Friday, February 21, 2014

Meditations for Lent (Sophia Institute Press)

When it comes to Church seasons, Lent is my 2nd least favorite season of the year, with Ordinary Time being the first. Sadly, there is no rhyme or reason for my dislike. Sometimes, I feel like I try and give up too much. Other times, I feel like I don't give up enough. Sometimes, I feel like the season is dragging on forever. Other times, I can't believe how quickly Easter approaches. I'm going to try and do better this Lent though and not dislike it so much. In order to do that though, I'll need to get my thoughts right. One of the best ways for me to do that is through reading. So this Lent, I'll be reading Meditations for Lent.

Meditations for Lent by Bishop Jacques-Bénigne Bossuet is the companion book to Meditations for Advent. I was not familiar with this author's name, so I did some research and found out that he was a French bishop who lived from 1627 to 1704. He was known for his sermons, and some say that he was a better orator than St. Augustine and St. John Chrysostom. Reading that statement blew my mind. These are two of the most well-known and influential saints of Western and Eastern Christendom, respectively, and some people think he was a better orator than him. WOW!

In this book, you will find a daily meditation starting with Ash Wednesday and ending with Easter. At the end of the book, you will also find two extra meditations, one for the Solemnity of the Annunciation and one for the Solemnity of St. Joseph. I appreciate that as these are two very important Feast Days in the Church, which should be Holy Days of Obligation. I admit that I did not read every meditation in this book before writing this review. I didn't want to rush through the meditations, and I also wanted them to be fresh for Lent this year. The ones I did read though were very thought-provoking, and it made me anxious for Lent to start so I could read them all.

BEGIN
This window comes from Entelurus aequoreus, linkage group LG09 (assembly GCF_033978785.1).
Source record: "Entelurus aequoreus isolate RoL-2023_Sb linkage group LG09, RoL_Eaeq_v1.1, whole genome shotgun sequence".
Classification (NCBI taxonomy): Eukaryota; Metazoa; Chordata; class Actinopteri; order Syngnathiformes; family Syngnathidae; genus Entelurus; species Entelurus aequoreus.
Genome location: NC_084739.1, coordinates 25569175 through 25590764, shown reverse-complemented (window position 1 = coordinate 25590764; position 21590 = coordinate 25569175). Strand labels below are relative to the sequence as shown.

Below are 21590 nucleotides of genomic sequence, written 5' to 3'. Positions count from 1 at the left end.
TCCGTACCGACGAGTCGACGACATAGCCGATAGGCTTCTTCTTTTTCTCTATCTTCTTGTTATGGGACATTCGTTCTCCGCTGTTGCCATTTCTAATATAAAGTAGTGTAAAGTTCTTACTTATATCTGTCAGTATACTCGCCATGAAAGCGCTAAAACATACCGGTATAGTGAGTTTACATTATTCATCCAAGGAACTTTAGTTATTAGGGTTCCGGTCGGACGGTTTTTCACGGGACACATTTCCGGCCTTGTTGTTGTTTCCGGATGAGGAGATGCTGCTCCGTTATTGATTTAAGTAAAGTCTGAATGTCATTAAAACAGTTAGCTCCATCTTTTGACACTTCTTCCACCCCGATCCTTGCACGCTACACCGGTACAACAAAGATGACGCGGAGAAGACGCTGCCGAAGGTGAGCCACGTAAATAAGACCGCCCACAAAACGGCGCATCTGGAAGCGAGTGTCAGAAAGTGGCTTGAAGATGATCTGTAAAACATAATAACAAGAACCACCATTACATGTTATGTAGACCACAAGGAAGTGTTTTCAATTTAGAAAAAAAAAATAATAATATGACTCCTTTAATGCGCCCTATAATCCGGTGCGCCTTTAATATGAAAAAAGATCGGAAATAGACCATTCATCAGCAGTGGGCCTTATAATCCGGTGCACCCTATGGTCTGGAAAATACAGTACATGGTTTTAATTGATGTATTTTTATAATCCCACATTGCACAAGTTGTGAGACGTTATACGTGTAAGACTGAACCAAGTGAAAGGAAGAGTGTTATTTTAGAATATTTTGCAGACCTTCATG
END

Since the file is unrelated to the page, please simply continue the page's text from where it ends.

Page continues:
I would like to provide you with a sample from one day, so you can see how great these meditations are. Here is a quote from Wednesday of the Second Week of Lent, which won't be read this year as St. Joseph's Solemnity has a higher rank in feast day hierarchy. Referring to James and John's mother asking for her sons to sit next to Jesus in Heaven, Jesus rebukes them and says, "Can you drink the cup that I am going to drink?" Bishop Bossuet elaborates, "You speak of glory, and you are not thinking about what must be suffered to gain it. Then he explains these sufferings to them by two metaphors, by that of the bitter cup that must be drunk and by the bloody baptism that must be accepted. To swallow every sort of bitterness, to be suffering to the point of having one's body submerged, as in baptism: this is the price of glory." This really made me stop, think, and reflect on my spiritual life. How willing am I to suffer?

For other thought-provoking meditations like this, you must pick up Meditations for Lent. It will definitely help provide you with a deeper and more-fruitful Lenten season. I can't wait to finish the whole book! This book was provided to me for free by Sophia Institute Press in exchange for an honest review. If you found this review helpful, please click the link and hit Yes!